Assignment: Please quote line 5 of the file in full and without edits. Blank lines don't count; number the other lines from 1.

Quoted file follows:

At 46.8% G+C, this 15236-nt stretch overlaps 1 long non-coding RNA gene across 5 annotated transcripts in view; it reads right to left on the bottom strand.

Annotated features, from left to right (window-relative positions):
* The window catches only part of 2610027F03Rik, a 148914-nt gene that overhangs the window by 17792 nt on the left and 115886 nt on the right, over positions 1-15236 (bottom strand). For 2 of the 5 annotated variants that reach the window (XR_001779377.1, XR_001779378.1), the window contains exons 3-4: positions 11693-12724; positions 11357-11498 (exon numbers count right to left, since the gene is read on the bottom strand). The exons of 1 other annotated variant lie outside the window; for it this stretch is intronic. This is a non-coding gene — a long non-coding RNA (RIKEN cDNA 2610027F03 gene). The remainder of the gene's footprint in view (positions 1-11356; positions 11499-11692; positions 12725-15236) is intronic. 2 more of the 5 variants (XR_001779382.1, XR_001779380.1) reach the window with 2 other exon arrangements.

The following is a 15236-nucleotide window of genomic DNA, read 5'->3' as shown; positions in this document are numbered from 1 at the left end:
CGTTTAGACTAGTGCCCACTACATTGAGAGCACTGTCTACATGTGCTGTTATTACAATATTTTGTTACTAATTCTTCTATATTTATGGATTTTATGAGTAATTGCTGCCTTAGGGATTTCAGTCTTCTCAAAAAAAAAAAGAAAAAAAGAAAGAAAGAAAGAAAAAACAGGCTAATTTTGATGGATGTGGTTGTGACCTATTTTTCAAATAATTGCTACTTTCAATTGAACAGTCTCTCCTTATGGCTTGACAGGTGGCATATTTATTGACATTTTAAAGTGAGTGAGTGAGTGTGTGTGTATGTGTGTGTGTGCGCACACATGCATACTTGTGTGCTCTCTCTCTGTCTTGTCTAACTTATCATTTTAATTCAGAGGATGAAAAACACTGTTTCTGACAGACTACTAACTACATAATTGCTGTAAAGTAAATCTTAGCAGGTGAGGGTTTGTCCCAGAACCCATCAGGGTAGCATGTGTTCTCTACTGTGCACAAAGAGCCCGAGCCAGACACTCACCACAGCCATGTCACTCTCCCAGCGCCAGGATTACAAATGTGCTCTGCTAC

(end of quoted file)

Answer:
CGTTTAGACTAGTGCCCACTACATTGAGAGCACTGTCTACATGTGCTGTTATTACAATATTTTGTTACTAATTCTTCTATATTTATGGATTTTATGAGTAATTGCTGCCTTAGGGATTTCAGTCTTCTCAAAAAAAAAAAGAAAAAAAGAAAGAAAGAAAGAAAAAACAGGCTAATTTTGATGGATGTGGTTGTGACCTATTTTTCAAATAATTGCTACTTTCAATTGAACAGTCTCTCCTTATGGCTTGACAGGTGGCATATTTATTGACATTTTAAAGTGAGTGAGTGAGTGTGTGTGTATGTGTGTGTGTGCGCACACATGCATACTTGTGTGCTCTCTCTCTGTCTTGTCTAACTTATCATTTTAATTCAGAGGATGAAAAACACTGTTTCTGACAGACTACTAACTACATAATTGCTGTAAAGTAAATCTTAGCAGGTGAGGGTTTGTCCCAGAACCCATCAGGGTAGCATGTGTTCTCTACTGTGCACAAAGAGCCCGAGCCAGACACTCACCACAGCCATGTCACTCTCCCAGCGCCAGGATTACAAATGTGCTCTGCTAC